Violence, not just violent patterns

Violence, not just violent patterns

Seven o'clock in the evening, on the screen, a phone call from the “Hadar” detention center. Uri is on the line, asking for advice.

“Hello, an indictment was filed against me because I raised my hand on my wife, but I didn't mean to.” The next day, his mother contacted me and handed me the indictment.

From reading and studying the indictment, I got the impression that this is an angry person, an angry person, I could feel the frustration through the words describing the events.

A claim that he slapped his wife was not attributed to Uri. The indictment also did not attribute to him that he punched her or, God forbid, used an object to hit her. The indictment told about a man who attacked the other party in an ugly way, these were “frustration” attacks.

What are “frustration” attacks? There isn't really a definition for it, it is an insight that builds up over the years, experience. But if we try to distill or paint, these are assaults which apparently can point to a person who is “stomping his feet”, really a stored anger that does not give rest to the offending party when for him, the way to vent his frustration is, assault.

In fact, the indictment recounts two specific incidents: in the first incident, during an argument between the couple, Uri “gathered” his wife's mouth to pieces as he claims, he did so so that she could not scream and in the process, caused damage to her mouth.

In the second incident, Uri pushed his wife towards the wall, prevented her from leaving the house by locking the door and scattered her clothes on the floor while shouting and threatening her.

Sounds very bad, no one would want to be in her place.

I met Uri in the detention center. A young man, 27 years old, a construction engineer who unfolds the mask of his life in a technical way. Uri grew up in a loving and warm normative family, a functional and supportive family. However, as we delved into the circumstances of his life, Uri “opened up” and said that as a child, when he was 9 years old, he stayed on Passover Eve, in the area of ​​the attack at the “Park” hotel in Netanya. To remind you, many Israelis were killed there. According to him, he experienced over the years and to this day, the 'booms', the screams, the flashes of light and the smells from that event.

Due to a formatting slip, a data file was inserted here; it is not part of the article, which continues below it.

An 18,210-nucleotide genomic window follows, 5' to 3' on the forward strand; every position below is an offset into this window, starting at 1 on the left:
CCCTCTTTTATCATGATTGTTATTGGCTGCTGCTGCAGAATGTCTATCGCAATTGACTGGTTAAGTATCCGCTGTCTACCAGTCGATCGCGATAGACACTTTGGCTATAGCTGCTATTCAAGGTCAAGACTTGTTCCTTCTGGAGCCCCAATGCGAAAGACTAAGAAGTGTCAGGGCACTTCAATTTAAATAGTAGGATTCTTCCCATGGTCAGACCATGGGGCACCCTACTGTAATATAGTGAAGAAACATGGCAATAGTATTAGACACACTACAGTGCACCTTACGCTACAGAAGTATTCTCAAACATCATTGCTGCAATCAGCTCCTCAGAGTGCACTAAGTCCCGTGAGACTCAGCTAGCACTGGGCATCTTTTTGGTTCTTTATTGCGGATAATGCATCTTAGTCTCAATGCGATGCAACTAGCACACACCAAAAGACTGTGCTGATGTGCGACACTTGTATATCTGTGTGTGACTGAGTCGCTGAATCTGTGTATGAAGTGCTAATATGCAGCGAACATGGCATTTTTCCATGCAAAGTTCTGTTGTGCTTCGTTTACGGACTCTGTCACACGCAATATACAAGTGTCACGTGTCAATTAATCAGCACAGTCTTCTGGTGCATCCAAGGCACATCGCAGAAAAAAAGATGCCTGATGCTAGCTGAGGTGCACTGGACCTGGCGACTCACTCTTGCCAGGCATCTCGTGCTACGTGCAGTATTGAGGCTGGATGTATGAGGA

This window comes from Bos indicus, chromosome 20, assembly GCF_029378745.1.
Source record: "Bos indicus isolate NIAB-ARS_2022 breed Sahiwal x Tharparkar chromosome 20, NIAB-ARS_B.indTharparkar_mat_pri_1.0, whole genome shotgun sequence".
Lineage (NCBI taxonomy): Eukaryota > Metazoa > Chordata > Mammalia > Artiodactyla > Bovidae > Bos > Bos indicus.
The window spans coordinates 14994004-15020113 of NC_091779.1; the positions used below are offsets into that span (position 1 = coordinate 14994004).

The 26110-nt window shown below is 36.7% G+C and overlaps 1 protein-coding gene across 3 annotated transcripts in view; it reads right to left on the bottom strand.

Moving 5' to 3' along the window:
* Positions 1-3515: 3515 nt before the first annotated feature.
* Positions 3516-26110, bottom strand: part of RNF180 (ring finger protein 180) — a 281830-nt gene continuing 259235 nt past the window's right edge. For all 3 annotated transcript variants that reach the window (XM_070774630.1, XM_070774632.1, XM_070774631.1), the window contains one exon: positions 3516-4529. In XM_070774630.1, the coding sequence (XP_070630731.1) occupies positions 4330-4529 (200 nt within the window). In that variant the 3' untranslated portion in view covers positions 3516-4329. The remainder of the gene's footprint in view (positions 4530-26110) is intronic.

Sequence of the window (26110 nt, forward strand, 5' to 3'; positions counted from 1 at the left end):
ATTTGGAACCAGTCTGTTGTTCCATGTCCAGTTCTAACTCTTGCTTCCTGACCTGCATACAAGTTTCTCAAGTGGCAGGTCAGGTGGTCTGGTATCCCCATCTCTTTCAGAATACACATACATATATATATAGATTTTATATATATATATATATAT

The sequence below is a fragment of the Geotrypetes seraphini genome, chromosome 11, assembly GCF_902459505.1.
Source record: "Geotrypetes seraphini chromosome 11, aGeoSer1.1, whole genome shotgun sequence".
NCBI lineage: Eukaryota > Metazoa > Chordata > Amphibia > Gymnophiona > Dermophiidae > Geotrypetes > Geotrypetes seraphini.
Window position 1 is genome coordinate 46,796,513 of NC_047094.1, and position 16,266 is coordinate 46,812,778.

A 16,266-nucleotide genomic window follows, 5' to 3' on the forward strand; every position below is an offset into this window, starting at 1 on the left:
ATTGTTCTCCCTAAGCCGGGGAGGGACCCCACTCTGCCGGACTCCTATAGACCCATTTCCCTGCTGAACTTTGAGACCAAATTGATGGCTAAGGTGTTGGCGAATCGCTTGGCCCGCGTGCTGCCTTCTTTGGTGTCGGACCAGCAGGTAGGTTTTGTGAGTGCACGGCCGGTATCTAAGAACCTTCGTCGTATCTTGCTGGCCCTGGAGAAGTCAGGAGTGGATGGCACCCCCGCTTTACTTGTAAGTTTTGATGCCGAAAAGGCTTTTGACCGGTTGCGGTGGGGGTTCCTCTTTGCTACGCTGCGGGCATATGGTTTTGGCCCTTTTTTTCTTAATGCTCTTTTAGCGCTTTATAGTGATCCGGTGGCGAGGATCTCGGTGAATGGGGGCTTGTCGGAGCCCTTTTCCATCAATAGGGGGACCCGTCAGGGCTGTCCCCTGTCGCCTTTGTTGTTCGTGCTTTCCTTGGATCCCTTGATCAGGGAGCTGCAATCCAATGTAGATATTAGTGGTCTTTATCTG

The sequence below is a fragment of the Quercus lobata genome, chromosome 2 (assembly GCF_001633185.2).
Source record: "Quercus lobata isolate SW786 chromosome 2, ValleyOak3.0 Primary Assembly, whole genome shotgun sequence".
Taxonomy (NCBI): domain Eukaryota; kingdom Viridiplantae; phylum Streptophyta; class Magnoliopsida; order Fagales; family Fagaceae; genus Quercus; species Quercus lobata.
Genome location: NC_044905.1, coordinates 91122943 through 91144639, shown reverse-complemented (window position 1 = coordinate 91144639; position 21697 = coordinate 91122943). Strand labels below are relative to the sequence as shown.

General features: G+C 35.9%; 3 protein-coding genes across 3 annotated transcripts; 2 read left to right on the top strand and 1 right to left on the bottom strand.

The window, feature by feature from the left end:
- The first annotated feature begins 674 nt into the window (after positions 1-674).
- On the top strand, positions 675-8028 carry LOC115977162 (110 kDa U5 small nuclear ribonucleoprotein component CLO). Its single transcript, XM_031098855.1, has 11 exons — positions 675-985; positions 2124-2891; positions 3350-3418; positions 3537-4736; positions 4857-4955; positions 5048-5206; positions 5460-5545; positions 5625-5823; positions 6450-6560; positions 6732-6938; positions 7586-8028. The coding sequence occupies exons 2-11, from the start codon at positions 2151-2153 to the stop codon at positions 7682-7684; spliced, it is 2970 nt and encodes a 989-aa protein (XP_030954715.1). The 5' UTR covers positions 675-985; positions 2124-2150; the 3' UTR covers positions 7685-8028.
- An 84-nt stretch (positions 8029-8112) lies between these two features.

We progressed in conversation, and to my question, where he served and what he did in his military service, Uri replied that he was a fighter in the “Nut” patrol. As we delved deeper, Uri shared that during his military service, he encountered terrorists and these encounters caused him many difficulties, painful memories.

We asked the honorable court for a review, so that we can get a picture of the situation examining his mental state and degree of dangerousness.

The probation service, the body entrusted with his diagnosis on behalf of the State of Israel, met Uri within the prison walls and after a thorough examination, recommended his release to house arrest. After intensive discussions, the recommendation was adopted by the court.

During the management of the case I requested that Uri undergo a comprehensive diagnosis and indeed, after a period of significant treatment under the auspices of the probation service, psychological treatment that Uri requested for himself in order to find out how things escalated to the point of harming another, it was found that Uri suffers from post-traumatic stress disorder (PTSD) ) which has not been addressed or processed since the days of the Park Hotel attack. It was also determined that Uri does not have violent patterns.

I asked, how is it possible that Uri was found not to have violent patterns? After all, he beat his wife. The complainant in the story does not bear responsibility for Uri's mental state, she certainly should not have been harmed either mentally or physically, however, this is indeed the diagnosis.
At the end of things, Uri took full responsibility for his actions in front of his wife, expressed deep regret and asked not to conduct evidence. It should be noted that later, the couple separated.

During the management of the case, we made sure to include Uri in several treatment groups in which he processed the post-trauma he suffered. He was even treated at “Beit Noam” – which provides treatment for battered men.

Uri today, leads a normal and normative lifestyle, punishes sin, is diagnosed and treated.

Correct escort, saves lives.
Isabel Fox, criminal attorney –

O"d Isabel Fox
Photography: Zohar Kaminsky

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